Mr. Hugo Chávez Frías
President of Venezuela
Miraflores Palace, Caracas
Dear Mr President,
Reporters Without Borders, a worldwide organisation that defends press freedom, wonders about the meaning of steps you are taking against Globovisión, the privately-owned news channel which broadcasts only to Caracas and its surrounding area. It is currently being hounded by the government and the administration. Why? And why now?
Globovisión reported on an earthquake registering 5.4 on the Richter scale that shook the centre-north of Venezuela on 4 May 2009, quoting statistics produced by the US Geological Institute. From 7 May onwards it has been targeted by official proceedings that could lead to it being taken off air for 72 hours.
These proceedings, responsibility for which falls to the National Telecommunications Commission (Conatel), were opened on the insistence of the National Assembly meeting on the day after the earth tremor.
The television channel is accused of having broken Article 29 of the Law on Social Responsibility in Radio and Television (Resorte Law) which punishes media that “promote, justify or incite war; promote, justify or incite disruption of public order”. In what way does reporting on an earthquake, however poorly, fit within this definition of an offence? We would like to ask you that.
Let us accept that the 21 May search of one of the Caracas properties of Guillermo Zuloaga, chairman of Globovisión that was widely covered in the media was connected with his car concession. We are concerned above all by your opening remarks on the tenth anniversary of your programme, “Aló Presidente”, broadcast on this occasion for four days. In the 28th May broadcast you urged not only Conatel, but also the ministry that controls it, the Supreme Court of Justice and the republic’s prosecutor’s office to act against Globovisión, failing which you would ‘act yourself against the deficiencies and failings within some state bodies”. What could be the reason for such a far-reaching mobilisation of state apparatus when Conatel had already opened proceedings against Globovisión three weeks earlier? Do you want an immediate 72-hour suspension of the channel, at the end of which it would anyway have resumed broadcasting? What would you do in practice to make up for the incompetence of the authorities that you complain about?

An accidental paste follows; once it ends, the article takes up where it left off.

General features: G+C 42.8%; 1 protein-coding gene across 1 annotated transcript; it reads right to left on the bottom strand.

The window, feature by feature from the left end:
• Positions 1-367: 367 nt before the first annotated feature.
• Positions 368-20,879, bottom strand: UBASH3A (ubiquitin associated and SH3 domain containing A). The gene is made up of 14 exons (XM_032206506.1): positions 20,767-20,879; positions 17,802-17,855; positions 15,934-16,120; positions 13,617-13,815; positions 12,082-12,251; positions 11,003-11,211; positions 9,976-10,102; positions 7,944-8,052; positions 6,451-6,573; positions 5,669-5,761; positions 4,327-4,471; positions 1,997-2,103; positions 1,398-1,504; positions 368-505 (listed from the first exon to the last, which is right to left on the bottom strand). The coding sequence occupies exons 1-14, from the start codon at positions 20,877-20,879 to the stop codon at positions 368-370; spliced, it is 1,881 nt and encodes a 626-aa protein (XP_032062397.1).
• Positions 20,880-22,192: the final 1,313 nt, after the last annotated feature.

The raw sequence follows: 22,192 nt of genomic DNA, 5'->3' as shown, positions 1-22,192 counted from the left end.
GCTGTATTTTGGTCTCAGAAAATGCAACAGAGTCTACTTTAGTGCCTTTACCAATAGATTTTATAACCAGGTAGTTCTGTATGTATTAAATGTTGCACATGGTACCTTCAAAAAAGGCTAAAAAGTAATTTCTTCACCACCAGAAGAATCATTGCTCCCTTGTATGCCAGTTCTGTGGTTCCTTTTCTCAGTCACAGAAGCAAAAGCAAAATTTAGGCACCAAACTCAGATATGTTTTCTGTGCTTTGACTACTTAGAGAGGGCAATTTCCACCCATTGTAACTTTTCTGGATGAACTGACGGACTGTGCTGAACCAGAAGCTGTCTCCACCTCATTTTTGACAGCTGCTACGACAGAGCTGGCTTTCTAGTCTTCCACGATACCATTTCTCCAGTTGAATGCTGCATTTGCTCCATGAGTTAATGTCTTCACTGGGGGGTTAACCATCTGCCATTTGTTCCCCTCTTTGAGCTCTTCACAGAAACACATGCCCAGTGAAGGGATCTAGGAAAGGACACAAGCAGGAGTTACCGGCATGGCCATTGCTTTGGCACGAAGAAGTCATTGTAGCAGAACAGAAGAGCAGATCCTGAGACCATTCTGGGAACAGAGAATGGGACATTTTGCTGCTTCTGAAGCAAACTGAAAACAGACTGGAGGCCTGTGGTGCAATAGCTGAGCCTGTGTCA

The media question is a “public health problem”, you also said on 28 May, dubbing as “Globoterror” a channel which you claimed was “plotting to assassinate” you. This allegation, which has become a recurring theme, partly refers to the obvious mistrust of you shown by Globovisión during the coup in which you were briefly ousted from 11-13 April 2002. Legal proceedings along with debate about the approach of some privately owned media during these events, was not without cause at the time. But on what content do you base an accusation more than seven years later? If there really was “a call to murder or launch a coup” against you imputed to Globovisión - reprehensible in principle and even more so against a democratically elected head of state - would you really confine yourself to a 72-hour suspension against the channel?
Since Radio Caracas Televisión (RCTV) was taken off air on 27 May 2007, Globovisión is the sole broadcast media with a voice strongly critical of your government. No government created by a democratic society, recognising free expression, can avoid opposition and disagreements. Are you not paying excessive attention to a channel that does not share your ideas? Is it because of “lying”, “insulting you” or worse “to want your death” rather than not sharing them? Are you not over-estimating the real power of the media? Do you not under-estimate your government’s own capacities, by concluding that all those who criticise your actions or defend the rights of your detractors to express themselves are declaring war against you? In other Latin American countries, where your counterparts face hostile media or those considered to be so, the state response has not taken such an extreme form. Never has the leader’s lone voice so dominated almost the entire television sector. And dialogue sometimes gets started. It is worrying that this is not the case in Venezuela. I cherish the hope that this dialogue will take place one day.
I trust that you will give this letter your careful consideration.